As part of the cop21 conference and as a COPilot and a resident at Place to B, I am starting today this short series called “GreenPiece #cop21”. Throughout the week, I want to share some thoughts, debrief a talk, invite you to an event, tell you a story, or introduce you to someone I met.

This first GreenPiece #cop21 is an opportunity to go back to the Transformational Media Summit that took place earlier this week at Place to B and explore the intersections between the cop21, Place To B, and transformational media. How do you think a journalist, a blogger, a media professional can contribute to the climate change debate and spark some good?

The cop21, the 21st Conference of the Parties, has already started. The giant family picture was taken and hands were shaken. National negotiators have taken over, going from meetings to meetings to cover the 55 pages of a draft document. Besides this “official” cop21, I am also interested in the citizen-driven version.

Too often, I hear my friends, my family, my neighbors in the metro saying: “Is it really going to make a difference if I drive to work? if I buy that brand new pair of jeans? Am I really going to save polar bears by throwing my banana peel in the compost bin?”. With a certain sense of humor, I always take the time to start the conversation. Why? Because I do strongly believe that each individual effort has an impact on the planet, because it has an impact on your neighbor, fellow, brother, coworker, etc. Every individual effort is worth the move because everyone is someone’s model. There is here a domino effect, that goes both ways.

This domino effect hence justifies our need for examples, models and inspiring stories to refer to. I belong to a generation of changemakers, a generation that brings hopes, creativity, innovations and solutions. Here in Paris, I am not part of any organization per se, but I refuse to think that I don’t have a role to play during the cop21 conference.

There are plenty of ways to look at climate change, at environmental justice, at sustainability.  You can be a scientist, you can be a farmer, you can be an entrepreneur, you can be a student, an architect, a lawyer, a truck driver, a doctor, you can be a movie maker, you can be a journalist, we all have a voice, a voice that is worth to be heard.

As a blogger and journalist, Place To B was the perfect answer for me: “Place to B offers to international civil and media society a general headquarter and a soundbox in the heart of Paris”. Its motto? “Refresh the climate, Rewrite the story”. Place To B has invested the premises of the St Christopher’s Inn at the Gare du Nord train station to provide storytellers with both a living and a working space. Besides the large coworking space, Place To B has set up a radio studio, a “creative factory”, as well as a lounge area for all community events. From morning to evening, you can find something to do, somewhere to rest. You feel surrounded with a community of changemakers, all of them ready to share their personal experiences and motivations. The diversity of profiles and events along with the renowned speakers make Place To B a unique headquarter for creativity, optimism, and change.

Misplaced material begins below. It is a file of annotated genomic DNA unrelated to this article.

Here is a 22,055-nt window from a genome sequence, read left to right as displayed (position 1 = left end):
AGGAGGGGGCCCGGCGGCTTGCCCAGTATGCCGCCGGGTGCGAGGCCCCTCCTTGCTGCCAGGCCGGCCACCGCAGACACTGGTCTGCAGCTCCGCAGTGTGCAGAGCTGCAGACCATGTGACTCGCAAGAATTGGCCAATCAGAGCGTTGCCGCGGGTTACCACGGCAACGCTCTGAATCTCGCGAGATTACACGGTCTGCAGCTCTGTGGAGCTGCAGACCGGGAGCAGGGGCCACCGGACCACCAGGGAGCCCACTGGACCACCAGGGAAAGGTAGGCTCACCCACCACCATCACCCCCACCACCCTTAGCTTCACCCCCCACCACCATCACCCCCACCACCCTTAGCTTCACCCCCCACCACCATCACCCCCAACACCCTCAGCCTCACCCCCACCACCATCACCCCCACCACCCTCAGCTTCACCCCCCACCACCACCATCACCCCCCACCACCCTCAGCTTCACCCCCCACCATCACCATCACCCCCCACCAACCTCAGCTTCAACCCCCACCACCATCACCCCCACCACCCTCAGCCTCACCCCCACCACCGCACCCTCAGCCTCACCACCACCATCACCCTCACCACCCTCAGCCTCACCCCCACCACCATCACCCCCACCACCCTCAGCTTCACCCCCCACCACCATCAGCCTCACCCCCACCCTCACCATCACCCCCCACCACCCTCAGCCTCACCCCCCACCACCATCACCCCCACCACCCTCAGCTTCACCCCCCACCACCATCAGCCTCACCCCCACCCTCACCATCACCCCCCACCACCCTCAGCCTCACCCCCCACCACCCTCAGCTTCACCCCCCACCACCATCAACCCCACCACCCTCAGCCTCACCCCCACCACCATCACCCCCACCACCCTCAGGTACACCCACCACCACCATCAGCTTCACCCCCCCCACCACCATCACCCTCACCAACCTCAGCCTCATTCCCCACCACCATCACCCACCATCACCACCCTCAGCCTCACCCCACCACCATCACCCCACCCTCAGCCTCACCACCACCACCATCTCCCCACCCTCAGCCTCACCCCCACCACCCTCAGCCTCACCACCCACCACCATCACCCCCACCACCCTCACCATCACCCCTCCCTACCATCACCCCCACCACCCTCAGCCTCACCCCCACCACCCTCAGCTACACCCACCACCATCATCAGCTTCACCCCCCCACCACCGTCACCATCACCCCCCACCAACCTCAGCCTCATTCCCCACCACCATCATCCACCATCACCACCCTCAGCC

As part of its rich programming, Place To B hosted the Transformational Media Summit on Nov. 30 and Dec. 1st. This two-day event brought together storytellers, social entrepreneurs, artists, pioneers, innovators and media professionals to discuss the power of stories and creativity to induce positive change. Many ideas were discussed, many projects were shared, and a lot more remains to be experienced over the next weeks, months and years. Here are some “storytelling thoughts” I compiled during these two days:

  • Three rules of a good storyteller [ Anne-Sophie Novel – Place To B, Gilles Vanderpoten – Reporters d’espoir, Slater Jewell-Kemker – An inconvenient Youth ; Katherine Adams – Goodness tv ]
    • Make long stories short, focus on the solution, spend minimum time on the problem ;
    • Find the emotional connection with your audience (readers, viewers, listeners, etc.) ;
    • Be simple, but accurate.
  • Art is transformational: art has the potential to link the language barrier to reach someone’s deepest potential. We need to process new images and stories around climate and enter a “radical dreaming” process [ David Holyoake – ForeverSwarm ]
  • The two times of creation: there is first a short-term or “reactive creativity” that responds to the needs of a fast-changing world ruled by social media, and a second creativity that lasts the time of a human life, which is also the time you need to mature a project or an idea.  [ Maxime Riché – Climate Heroes ]
  • It’s all about human connections: as we are overwhelmed with online interactions, local connections, those happening at the human-scale, are missing. From the workshop sessions, out of the 5 groups, 3 addressed the issue of recreating a sense of belonging, a sense of community within our big, so-called smart and connected cities.